It’s open season on managers this morning. First Lou Piniella, now Jerry Manuel, whose head the New York Post’s Mike Vaccaro calls for in today’s column:
He is a good and decent man, but increasingly his in-game decisions
and demeanor have been maddening, his uber-reliance on small-ball, his
puzzling lineup decisions. He was unhappy with that eighth-inning home
run that Fernando Nieve surrendered to Coghlan? How much do you suppose
his almost daily reliance on Nieve has helped speed along Nieve’s
regression from dependable to deplorable?
Omar Minaya will make the trip to Atlanta, which might mean he’s
following Brian Cashman’s itinerary from last year, when a surprise
visit to Turner Field served as an unlikely turning point in the Yankee
season. Or it could be his own blueprint from 2008, when he took an
unexpected flight to Anaheim to personally hand Willie Randolph his vest
with the fish inside.
For the sake of this season, it would be wise if he arrived with a
new manager riding shotgun.
I have less of a problem with this than I do with the calls for Piniella’s ouster. Manuel has been a tactical disaster this year, most notably with the bullpen, which he appears to have already burnt out. Though I’m an agnostic when it comes to batting order optimization, Manuel’s Jose-Reyes-bats-third experiment was a failure as well, and given that Reyes himself was opposed to it to begin with, you have to figure that he isn’t a happy camper right now. Oh, and Manuel pinch hit with Jeff Francoeur yesterday for cryin’ out loud, and that should be a firing offense in and of itself.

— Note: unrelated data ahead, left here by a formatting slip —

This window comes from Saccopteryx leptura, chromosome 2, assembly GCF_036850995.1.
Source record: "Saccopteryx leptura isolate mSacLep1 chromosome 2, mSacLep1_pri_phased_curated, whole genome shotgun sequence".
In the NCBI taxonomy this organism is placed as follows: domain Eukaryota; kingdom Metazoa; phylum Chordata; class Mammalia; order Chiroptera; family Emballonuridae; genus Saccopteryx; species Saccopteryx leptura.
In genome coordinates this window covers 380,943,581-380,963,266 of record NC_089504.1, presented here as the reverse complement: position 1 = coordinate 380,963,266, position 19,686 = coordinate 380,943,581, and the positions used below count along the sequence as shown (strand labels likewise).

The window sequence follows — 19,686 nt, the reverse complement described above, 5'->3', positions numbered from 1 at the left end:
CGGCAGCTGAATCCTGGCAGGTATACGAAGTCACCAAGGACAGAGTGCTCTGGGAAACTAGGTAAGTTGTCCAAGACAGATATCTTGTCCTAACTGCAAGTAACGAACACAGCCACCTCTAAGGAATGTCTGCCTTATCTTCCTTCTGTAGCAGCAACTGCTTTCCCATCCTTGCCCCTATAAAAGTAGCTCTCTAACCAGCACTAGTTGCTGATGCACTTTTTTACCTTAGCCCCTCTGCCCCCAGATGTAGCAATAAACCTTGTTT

But even if this is less problematic than the calls for Lou Piniella’s job, I question whether replacing Jerry Manuel would make a big difference for the Mets’ season. To the extent they’re seen as a disappointment right now, that’s because the eight-game winning streak last month made us think they are something more than we thought they were going to be in the offseason. What we’re seeing right now is the Mets finding their true level, not failing to meet some rational expectation. Replace Manuel with Bobby Valentine or Bob Melvin or Wally Backman and you’re still looking at a 75 win team.